Home Automation (or Robot Butler called Geoffrey) – iPhone controlled, arduino based

Being able to control everything from your pocket has long been a dream shared by many. Previously we’ve had universal remotes that can both control our TVs and radios, then we had wireless wall sockets. Both great things, but how likely is it that you’re going to be carrying around those remotes with you everywhere you go? These days almost everyone has a smartphone in their pocket, so why not use that?
Robot Butler called Geoffrey

So that’s what I did.

I can now control electrical sockets and the main lights in my house using my iPhone. It’s all totally wireless and you can set up smart run-times within it (e.g. when you press the shower button it will turn on the boiler, the bathroom lights and the upstairs lights, after 1 minute it’ll turn off any downstairs lights that are still on and then after two minutes it’ll turn off the upstairs lights, and after 20 minutes it will turn off the bathroom lights).

By using basic electrical knowledge, taking apart some readily available items and writing some arduino code you to can make yourself a robot butler (mine’s called Geoffrey).

Let’s get started!

Step 1: What you’ll need

Major Components in Project

Tools you will need:
• Knife or other flat blade
• Stanley knife
• Set of standard Phillips and crosshead screwdrivers
• Safety Torx T15 screwdriver (can be done with a standard Torx T15 but more faff and potential breaking of a flat head screwdriver may ensue)
• Soldering iron
• Solder
• Wire cutters
• Wire strippers (although this could be done with a knife)
• Multimeter

Materials you will need:
• An arduino (I’m using an Arduino Uno)
• An arduino Ethernet shield
• A RTC (real time clock) module. Adafruit do a very good kit that I’d highly reccomend (http://www.adafruit.com/products/264) but if you search for “New I2C RTC Real Time Clock Module DS1307 Arduino” on eBay you will probably find one for a fair bit cheaper (that’s where I got mine)
• A set of RF plug sockets and remote. I used Maplin’s Remote Controlled Mains Sockets (product code N79KA). The RF module used in these plugs is the only one I’ve coded for and as such the only one that this has been tested with. There are plenty of other brands that use the same chip (SC5262) but you will need to check this for your individual sockets. If you can’t get one with the same chip, the basic principle and the way the coding is done will still apply but you may need to do some more work to get your arduino to communicate with the sockets. You will only need one remote but you will require a plug socket for every electrical item or set of mains lights you wand to control independently – (i.e. I only ever use my TV with my Xbox so when ever I turn on the one I will require the other too. This means that I only need one RF plug socket and a two way mains extension for them both to plug in to).
• Mains extensions
• Pattress block extenders (46mm depth recommended) – this is so the additional circuits will fit behind your standard light switch. One required for each set of light switches to be rewired. I bought mine at Maplin (http://www.maplin.co.uk/single-surface-pattresses-1286)
• 75mm electrical socket screws (2x pattress block extender)
• A router with at least one free Ethernet port that is also used for your WiFi network (you will also need to have access to the settings of this router)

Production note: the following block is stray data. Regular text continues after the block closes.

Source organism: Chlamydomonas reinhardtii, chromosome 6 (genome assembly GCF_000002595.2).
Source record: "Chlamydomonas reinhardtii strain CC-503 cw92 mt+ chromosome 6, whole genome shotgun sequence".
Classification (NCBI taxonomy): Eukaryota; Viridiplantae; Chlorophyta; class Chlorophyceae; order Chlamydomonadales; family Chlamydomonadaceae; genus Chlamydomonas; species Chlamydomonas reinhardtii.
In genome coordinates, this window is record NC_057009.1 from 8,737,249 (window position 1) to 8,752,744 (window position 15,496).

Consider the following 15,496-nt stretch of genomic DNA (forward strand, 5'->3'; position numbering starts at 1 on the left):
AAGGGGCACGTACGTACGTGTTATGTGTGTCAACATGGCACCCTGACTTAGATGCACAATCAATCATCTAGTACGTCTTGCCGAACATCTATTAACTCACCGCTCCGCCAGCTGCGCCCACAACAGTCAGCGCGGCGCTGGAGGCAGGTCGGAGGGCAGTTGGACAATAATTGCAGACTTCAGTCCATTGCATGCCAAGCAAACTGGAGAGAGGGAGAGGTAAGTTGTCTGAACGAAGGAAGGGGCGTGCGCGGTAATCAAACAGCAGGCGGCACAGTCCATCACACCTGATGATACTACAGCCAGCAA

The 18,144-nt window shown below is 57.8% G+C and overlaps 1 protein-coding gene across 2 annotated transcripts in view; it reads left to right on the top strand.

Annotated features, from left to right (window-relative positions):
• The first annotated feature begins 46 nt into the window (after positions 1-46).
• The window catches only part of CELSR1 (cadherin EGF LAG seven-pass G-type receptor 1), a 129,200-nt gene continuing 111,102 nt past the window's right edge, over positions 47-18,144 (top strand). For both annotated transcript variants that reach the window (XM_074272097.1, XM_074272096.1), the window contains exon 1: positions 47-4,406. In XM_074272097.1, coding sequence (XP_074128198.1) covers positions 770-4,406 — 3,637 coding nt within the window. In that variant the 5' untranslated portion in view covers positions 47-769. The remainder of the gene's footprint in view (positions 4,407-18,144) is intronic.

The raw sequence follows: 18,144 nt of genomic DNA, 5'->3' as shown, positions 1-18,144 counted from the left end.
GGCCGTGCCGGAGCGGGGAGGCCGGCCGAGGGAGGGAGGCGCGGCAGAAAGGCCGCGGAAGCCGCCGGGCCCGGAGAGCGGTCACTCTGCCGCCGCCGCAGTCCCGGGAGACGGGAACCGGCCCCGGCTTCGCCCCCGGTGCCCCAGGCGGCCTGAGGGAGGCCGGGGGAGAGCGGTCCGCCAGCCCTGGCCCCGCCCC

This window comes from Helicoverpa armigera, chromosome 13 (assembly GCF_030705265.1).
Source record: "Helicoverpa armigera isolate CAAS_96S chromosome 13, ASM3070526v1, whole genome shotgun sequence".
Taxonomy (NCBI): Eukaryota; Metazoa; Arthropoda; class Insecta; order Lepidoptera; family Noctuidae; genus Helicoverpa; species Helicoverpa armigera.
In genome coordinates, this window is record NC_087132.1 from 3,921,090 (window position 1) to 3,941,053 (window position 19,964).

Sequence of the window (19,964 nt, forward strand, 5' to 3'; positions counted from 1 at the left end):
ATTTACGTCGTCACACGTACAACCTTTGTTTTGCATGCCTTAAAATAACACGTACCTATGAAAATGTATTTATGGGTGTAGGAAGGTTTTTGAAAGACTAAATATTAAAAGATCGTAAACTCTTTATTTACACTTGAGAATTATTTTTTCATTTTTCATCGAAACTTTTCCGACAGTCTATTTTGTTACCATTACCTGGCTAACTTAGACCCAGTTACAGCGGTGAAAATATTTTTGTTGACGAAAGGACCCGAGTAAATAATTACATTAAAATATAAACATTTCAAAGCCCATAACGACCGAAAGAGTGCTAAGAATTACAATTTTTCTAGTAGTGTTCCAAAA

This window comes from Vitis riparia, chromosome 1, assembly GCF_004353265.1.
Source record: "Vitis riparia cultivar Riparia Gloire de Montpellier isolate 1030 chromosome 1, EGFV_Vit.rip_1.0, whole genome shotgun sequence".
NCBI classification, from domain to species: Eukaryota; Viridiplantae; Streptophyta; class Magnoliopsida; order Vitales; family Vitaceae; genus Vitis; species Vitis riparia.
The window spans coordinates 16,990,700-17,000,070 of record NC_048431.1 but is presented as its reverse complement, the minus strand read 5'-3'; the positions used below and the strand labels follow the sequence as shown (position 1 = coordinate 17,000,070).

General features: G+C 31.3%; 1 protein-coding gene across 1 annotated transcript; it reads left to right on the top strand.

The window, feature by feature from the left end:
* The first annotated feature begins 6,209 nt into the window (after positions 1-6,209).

• An iPhone or iPad (the app I’ve used and as such a fair proportion of the code is iPhone/iPad only. I’m sure there are android alternatives but you’d have to look around for them and change the code accordingly. I’ve tried to make the code as easy as possible to change the control method)
• Mains to USB power supply
• An ethernet cable
• A USB A to B cable
• Access to the mains breaker/fuse box for the building in which you’re installing this (if you don’t intend to do anything with the mains lights then you probably won’t need this)

Arduino libraries you will require:
• Adafruit’s modified RTC library (for interfacing with the clock module) – https://github.com/adafruit/RTClib
• RCSwitch library (this deals with the codes to be sent by the RF remote) – https://code.google.com/p/rc-switch/downloads/detail?name=RCswitch_2.51.zip&can=2&q=

Skills required:
• Soldering
• How to avoid electrocuting yourself when sticking your fingers into exposed light switches

Got all that? Let’s get cracking!

Step 2: Opening the remote

the remote

Essentially the RF remote will still be used to control the sockets, it’s just that, rather than pushing the buttons like some sort of Neanderthal, it will be controlled by the arduino (which is in turn controlled by the touch screen on your iPhone).

To do this we will need to take apart the remote.

First, remove the battery cover, which will reveal one of the six tabs that hold the front cover to the back of the remote. Using a flat blade or a small flat head screwdriver you can now pry this apart. I ended up loosening a couple down the side first as I found it to be easier but this might not be the case for everyone.

Roughly 25mm from the bottom of the remote and 35mm from the top there are tabs on either side. Again, taking your prying instrument of choice, slide it down the small groove between the top and the bottom of the remote’s casing and push these tabs until they come free. You may need to apply some levering pressure to get them to pop out properly.

Once you’ve done both the tabs on one side it should be much easier to release the tab in the battery compartment.

I found that loosening the tab at the top was now fairly simple (again push it with the blade or screwdriver until it pops free). I had to use a fair bit of levering pressure for this one.